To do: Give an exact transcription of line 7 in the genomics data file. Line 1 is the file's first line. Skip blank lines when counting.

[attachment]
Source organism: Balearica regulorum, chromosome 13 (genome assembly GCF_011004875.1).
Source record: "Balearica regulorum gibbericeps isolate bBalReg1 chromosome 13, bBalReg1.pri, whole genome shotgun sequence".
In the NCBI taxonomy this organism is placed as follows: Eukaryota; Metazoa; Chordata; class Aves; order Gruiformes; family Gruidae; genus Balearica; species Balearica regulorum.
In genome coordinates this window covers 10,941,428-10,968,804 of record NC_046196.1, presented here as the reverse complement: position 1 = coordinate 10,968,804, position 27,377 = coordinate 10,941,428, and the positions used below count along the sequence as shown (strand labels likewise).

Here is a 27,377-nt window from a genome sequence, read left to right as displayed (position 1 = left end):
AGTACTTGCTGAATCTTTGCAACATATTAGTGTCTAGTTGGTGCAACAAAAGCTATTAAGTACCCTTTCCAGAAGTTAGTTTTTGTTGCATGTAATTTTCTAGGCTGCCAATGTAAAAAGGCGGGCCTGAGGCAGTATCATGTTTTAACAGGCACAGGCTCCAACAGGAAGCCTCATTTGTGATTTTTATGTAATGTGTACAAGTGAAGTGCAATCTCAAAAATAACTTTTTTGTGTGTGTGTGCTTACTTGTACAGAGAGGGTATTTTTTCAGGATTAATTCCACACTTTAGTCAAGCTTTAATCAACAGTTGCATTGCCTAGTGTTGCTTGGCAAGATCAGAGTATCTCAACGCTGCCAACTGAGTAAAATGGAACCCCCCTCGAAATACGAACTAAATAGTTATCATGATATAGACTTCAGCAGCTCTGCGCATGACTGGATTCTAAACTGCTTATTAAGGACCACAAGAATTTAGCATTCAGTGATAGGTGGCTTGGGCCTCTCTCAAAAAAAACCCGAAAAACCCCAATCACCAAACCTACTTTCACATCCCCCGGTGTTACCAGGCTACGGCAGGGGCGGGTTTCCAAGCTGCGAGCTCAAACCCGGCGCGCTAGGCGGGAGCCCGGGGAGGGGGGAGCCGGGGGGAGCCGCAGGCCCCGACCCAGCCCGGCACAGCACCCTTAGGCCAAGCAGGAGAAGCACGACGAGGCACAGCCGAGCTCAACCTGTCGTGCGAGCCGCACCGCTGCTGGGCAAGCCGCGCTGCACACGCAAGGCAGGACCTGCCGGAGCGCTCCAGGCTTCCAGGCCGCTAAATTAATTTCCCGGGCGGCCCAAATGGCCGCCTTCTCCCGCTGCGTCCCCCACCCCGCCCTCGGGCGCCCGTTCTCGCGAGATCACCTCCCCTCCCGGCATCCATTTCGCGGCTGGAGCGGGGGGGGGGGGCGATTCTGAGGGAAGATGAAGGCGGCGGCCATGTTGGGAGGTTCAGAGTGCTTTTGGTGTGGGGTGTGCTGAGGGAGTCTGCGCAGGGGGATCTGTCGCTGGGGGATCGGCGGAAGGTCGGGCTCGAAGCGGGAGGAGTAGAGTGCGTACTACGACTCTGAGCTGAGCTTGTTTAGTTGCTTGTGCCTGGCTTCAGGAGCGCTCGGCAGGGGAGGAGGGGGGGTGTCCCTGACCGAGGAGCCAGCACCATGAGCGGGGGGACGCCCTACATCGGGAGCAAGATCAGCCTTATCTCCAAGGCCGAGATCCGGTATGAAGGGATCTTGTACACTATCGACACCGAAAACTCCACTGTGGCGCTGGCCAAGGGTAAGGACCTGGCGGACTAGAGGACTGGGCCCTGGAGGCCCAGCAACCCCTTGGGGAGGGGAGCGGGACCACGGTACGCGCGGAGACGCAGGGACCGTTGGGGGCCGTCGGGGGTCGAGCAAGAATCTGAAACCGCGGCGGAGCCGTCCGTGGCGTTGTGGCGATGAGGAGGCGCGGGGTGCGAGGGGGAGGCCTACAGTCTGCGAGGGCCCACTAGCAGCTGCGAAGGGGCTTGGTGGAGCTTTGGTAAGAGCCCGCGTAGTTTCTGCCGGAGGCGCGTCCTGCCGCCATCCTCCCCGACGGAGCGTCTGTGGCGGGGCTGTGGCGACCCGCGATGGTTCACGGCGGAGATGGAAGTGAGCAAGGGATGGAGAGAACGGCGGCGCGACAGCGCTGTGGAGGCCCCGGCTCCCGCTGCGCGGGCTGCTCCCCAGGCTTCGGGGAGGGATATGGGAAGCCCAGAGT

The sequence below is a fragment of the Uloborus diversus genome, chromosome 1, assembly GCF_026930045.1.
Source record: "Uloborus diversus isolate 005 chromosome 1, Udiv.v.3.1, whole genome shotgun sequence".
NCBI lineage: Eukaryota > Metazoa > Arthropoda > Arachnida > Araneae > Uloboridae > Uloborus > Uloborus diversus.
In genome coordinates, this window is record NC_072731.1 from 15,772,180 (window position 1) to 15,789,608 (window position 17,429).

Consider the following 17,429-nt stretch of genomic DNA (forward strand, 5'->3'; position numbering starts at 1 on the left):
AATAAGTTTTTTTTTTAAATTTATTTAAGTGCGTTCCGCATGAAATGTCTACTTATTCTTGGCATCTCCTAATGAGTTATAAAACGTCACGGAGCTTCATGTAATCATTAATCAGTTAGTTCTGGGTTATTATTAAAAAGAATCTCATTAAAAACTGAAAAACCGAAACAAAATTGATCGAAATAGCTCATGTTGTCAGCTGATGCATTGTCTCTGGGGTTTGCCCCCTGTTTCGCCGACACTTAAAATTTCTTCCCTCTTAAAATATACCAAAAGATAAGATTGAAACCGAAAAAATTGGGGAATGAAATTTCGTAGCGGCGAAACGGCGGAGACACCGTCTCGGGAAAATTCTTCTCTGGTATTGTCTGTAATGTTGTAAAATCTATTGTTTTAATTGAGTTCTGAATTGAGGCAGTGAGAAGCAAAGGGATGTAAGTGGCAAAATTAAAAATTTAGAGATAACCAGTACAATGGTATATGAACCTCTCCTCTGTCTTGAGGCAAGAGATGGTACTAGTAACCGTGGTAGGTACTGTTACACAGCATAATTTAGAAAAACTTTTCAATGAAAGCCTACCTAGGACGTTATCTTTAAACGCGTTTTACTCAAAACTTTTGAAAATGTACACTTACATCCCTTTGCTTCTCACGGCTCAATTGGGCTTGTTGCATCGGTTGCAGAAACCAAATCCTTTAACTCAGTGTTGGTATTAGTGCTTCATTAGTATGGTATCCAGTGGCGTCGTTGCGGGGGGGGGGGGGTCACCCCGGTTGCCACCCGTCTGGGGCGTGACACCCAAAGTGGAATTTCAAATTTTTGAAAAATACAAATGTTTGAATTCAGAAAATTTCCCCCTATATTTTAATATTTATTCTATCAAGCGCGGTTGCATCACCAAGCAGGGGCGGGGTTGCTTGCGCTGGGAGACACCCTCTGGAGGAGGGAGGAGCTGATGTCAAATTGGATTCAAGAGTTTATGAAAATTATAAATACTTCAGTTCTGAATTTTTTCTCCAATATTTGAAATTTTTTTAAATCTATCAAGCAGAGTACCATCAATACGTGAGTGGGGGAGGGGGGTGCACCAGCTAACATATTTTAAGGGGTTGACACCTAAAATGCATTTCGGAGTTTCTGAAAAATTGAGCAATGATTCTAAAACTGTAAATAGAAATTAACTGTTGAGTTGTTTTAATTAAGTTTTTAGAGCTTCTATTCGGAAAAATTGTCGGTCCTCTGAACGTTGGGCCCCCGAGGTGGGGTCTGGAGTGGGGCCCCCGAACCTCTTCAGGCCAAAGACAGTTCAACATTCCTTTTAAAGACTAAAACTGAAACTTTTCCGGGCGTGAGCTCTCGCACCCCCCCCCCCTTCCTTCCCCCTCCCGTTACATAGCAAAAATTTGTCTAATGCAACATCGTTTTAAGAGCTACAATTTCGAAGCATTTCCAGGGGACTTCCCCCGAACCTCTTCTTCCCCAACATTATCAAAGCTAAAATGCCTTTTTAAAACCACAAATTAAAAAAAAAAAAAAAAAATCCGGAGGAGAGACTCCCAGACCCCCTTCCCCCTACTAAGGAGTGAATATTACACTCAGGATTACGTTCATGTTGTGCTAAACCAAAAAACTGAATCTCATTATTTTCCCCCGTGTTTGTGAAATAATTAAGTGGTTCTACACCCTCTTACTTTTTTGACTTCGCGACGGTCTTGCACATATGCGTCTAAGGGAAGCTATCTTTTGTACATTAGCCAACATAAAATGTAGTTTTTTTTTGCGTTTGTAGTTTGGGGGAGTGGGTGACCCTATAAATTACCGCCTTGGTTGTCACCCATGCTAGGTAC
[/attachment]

The sequence below is a fragment of the Uloborus diversus genome, chromosome 1, assembly GCF_026930045.1.